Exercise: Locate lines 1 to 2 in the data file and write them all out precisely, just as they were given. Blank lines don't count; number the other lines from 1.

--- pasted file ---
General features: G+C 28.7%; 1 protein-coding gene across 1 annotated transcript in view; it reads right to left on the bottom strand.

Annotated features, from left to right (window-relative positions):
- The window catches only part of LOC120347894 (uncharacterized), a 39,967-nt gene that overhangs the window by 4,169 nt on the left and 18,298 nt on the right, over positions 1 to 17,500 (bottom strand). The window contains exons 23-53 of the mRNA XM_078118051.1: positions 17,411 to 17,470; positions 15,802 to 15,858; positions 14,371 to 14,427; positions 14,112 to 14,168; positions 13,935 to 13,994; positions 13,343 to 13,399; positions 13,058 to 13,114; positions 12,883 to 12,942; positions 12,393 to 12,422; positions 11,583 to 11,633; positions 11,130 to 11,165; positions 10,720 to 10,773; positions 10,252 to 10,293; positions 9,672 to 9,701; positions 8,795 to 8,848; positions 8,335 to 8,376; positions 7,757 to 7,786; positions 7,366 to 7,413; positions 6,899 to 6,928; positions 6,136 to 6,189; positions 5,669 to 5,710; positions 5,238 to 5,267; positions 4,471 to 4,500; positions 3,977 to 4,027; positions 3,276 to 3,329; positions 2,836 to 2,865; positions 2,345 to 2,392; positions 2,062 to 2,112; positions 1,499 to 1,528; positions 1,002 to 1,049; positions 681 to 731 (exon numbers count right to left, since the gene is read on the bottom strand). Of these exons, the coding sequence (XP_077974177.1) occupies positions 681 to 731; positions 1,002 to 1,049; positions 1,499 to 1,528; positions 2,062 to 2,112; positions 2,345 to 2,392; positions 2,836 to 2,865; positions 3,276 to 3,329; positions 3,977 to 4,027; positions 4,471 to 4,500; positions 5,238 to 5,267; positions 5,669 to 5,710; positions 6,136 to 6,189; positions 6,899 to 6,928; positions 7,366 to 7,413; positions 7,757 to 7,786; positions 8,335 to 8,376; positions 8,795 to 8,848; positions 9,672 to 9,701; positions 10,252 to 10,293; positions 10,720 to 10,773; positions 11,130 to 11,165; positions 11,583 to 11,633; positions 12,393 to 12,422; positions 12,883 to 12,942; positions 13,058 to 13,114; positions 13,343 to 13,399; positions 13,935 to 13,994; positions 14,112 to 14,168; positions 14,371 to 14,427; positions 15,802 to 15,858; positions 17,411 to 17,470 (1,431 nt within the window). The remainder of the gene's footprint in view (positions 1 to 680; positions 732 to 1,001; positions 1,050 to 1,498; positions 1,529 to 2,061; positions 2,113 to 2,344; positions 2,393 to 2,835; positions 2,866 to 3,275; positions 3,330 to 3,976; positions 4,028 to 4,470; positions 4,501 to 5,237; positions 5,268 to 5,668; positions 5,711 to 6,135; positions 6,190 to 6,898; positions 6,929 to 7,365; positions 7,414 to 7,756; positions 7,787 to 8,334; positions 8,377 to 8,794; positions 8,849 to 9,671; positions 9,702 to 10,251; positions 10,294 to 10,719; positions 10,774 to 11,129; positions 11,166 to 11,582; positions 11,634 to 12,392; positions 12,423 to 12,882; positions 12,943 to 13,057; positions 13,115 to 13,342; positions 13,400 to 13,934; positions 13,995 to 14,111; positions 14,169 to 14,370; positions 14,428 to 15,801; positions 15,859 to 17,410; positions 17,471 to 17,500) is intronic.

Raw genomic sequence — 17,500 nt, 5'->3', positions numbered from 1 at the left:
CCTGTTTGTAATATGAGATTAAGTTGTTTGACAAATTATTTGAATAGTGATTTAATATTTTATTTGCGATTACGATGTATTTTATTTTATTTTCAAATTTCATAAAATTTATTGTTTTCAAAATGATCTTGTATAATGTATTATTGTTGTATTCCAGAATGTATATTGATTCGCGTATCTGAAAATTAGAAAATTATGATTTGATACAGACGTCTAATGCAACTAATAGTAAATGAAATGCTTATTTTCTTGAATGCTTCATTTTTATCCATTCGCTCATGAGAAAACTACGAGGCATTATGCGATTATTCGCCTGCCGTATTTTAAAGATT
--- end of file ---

General features: G+C 28.7%; 1 protein-coding gene across 1 annotated transcript in view; it reads right to left on the bottom strand.

Annotated features, from left to right (window-relative positions):